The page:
Problem 2

What are the common physical states of

matter, and how do they differ from one

another?

Eric F.

Numerade Educator

Problem 8

Define density, and explain why it is considered a physical property rather than a

chemical property of matter.

Eric F.

Numerade Educator

Problem 9

Write a brief paragraph that

shows that you understand the

following terms and the relationships between them: atom, molecule,

compound, and element.

Check back soon!

Problem 11

Your friend mentions that she eats only

natural foods because she wants her food

to be free of chemicals. What is wrong with

this reasoning?

Check back soon!

Problem 12

Determine whether each of the following

substances would be a gas, a liquid, or a

solid if found in your classroom.

a. neon

b. mercury

c. sodium bicarbonate (baking soda)

d. carbon dioxide

e. rubbing alcohol

Eric F.

Numerade Educator

Problem 14

Classify each of the following as a physical

change or a chemical change, and describe

the evidence that suggests a change is taking

place.

a. cracking an egg

b. using bleach to remove a stain from a shirt

c. burning a candle

d. melting butter in the sun

Eric F.

Numerade Educator

Problem 15

Name the five most common SI base units

used in chemistry. What quantity is each unit

used to express?

Brian H.

Numerade Educator

Problem 16

What derived unit is appropriate for

expressing each of the following?

a. rate of water flow

b. speed

c. volume of a room

Eric F.

Numerade Educator

Problem 17

Compare the physical and chemical properties of salt and sugar. What properties do

they share? Which properties could you use

to distinguish between salt and sugar?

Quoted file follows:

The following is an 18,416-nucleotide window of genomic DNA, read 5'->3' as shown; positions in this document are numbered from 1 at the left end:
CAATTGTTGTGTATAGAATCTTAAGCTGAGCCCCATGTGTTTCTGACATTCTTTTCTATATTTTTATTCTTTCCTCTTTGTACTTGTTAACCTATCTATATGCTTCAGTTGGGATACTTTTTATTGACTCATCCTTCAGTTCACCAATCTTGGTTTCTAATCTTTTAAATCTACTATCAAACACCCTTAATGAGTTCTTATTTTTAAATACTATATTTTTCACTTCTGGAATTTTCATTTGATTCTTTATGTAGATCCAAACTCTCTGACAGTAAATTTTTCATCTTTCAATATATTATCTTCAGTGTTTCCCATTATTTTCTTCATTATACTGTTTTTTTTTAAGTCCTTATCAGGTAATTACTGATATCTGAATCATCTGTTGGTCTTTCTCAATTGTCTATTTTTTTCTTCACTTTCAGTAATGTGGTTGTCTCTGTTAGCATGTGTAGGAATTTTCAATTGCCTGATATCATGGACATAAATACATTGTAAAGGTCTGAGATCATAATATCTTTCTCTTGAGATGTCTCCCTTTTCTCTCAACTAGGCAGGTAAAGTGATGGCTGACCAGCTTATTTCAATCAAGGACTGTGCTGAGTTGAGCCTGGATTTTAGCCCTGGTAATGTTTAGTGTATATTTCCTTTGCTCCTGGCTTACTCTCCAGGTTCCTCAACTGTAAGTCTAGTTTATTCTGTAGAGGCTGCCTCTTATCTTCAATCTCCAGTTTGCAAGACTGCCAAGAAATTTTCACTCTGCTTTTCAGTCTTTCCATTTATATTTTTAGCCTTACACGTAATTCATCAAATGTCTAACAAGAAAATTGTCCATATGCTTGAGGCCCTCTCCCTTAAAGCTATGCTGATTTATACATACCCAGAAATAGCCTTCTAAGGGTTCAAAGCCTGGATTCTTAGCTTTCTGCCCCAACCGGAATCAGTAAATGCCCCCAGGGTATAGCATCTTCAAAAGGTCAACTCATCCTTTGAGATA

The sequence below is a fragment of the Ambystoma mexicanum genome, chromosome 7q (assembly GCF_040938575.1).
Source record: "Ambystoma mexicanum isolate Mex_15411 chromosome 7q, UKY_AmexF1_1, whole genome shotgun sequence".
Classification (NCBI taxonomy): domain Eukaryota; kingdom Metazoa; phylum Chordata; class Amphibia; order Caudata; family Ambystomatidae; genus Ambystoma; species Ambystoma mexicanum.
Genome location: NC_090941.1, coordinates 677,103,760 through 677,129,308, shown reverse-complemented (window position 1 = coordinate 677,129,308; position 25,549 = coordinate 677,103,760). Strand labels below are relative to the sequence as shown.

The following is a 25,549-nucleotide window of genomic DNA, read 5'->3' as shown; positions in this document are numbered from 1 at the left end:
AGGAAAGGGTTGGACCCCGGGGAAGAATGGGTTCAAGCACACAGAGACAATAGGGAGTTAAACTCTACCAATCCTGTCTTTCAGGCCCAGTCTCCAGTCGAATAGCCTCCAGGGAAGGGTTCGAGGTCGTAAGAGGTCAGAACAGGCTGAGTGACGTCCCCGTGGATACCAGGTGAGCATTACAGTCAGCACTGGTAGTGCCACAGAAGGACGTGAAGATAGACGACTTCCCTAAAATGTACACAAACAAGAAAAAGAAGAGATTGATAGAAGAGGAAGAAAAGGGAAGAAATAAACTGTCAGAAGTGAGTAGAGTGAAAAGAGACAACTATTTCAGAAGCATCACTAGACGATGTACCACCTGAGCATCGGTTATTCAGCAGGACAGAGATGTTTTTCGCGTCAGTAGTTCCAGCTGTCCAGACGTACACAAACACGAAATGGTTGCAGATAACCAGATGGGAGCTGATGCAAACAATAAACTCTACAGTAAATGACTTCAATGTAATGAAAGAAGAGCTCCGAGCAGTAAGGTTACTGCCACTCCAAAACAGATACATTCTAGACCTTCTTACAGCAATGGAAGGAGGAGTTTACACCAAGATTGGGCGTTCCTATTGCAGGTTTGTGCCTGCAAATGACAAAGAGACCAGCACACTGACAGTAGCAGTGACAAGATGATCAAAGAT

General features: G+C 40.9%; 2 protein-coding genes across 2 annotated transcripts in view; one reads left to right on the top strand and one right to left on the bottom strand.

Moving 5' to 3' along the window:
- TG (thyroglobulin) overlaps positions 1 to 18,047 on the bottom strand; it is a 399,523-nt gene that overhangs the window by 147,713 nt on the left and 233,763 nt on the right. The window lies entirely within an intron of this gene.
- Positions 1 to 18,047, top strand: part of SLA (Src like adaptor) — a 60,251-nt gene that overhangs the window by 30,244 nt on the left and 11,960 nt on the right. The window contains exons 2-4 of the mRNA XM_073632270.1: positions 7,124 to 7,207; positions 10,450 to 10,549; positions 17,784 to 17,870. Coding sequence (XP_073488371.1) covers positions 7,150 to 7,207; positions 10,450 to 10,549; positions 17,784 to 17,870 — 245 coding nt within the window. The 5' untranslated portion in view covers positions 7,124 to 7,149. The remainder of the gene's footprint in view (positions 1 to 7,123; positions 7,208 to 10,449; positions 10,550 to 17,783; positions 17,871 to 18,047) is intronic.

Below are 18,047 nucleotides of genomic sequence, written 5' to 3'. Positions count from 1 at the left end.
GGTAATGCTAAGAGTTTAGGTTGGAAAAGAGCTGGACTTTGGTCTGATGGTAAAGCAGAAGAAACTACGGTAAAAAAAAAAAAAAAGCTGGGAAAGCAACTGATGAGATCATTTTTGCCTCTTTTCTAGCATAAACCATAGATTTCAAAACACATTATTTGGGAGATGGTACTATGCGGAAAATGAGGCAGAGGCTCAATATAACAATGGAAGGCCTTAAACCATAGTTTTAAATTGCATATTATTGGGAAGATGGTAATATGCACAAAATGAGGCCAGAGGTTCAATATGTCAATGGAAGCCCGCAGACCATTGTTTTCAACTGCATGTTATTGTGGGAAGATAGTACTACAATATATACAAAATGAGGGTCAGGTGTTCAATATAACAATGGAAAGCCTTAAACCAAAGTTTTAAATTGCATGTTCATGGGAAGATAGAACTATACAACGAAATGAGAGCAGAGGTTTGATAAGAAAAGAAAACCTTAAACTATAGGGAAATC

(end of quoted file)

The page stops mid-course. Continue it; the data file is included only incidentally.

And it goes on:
Jan E.

Numerade Educator

Problem 18

What do you need to know to determine the

density of a sample of matter?

Eric F.

Numerade Educator

Problem 19

Substances A and B are colorless, odorless

liquids that are nonconductors and flammable. The density of substance A is

0.97 g/mL; the density of substance B is

0.89 g/mL. Are A and B the same substance?

Explain your answer.

Kate D.

Numerade Educator

Problem 20

Is a compound a pure substance or a mixture? Explain your answer.

Eric F.

Numerade Educator

Problem 21

Determine if each material represented

below is an element, compound, or mixture,

and whether the model illustrates a solid,

liquid, or gas.

Check back soon!

Problem 22

Which quantity of each pair is larger?

a. 2400 cm or 2 m

b. 3 L or 3 mL

Eric F.

Numerade Educator

Problem 23

Using Appendix A, convert the following

measurements to the units specified.

$$\begin{array}{ll}{\text { a. } 357 \mathrm{mL}=? \mathrm{L}} & {\text { d. } 2.46 \mathrm{L}=? \mathrm{cm}^{3}} \\ {\text { b. } 25 \mathrm{kg}=? \mathrm{mg}} & {\text { e. } 250 \mu \mathrm{g}=? \mathrm{g}} \\ {\text { c. } 35000 \mathrm{cm}^{3}=? \mathrm{L}} & {\text { f. } 250 \mu \mathrm{g}=? \mathrm{kg}}\end{array}$$

Check back soon!

Problem 24

Use particle models to explain why liquids

and gases take the shape of their containers.

Eric F.

Numerade Educator

Problem 25

You are given a sample of colorless liquid in

a beaker. What type of information could you

gather to determine if the liquid is water?

Check back soon!

Problem 26

Calculate the density of a piece of metal if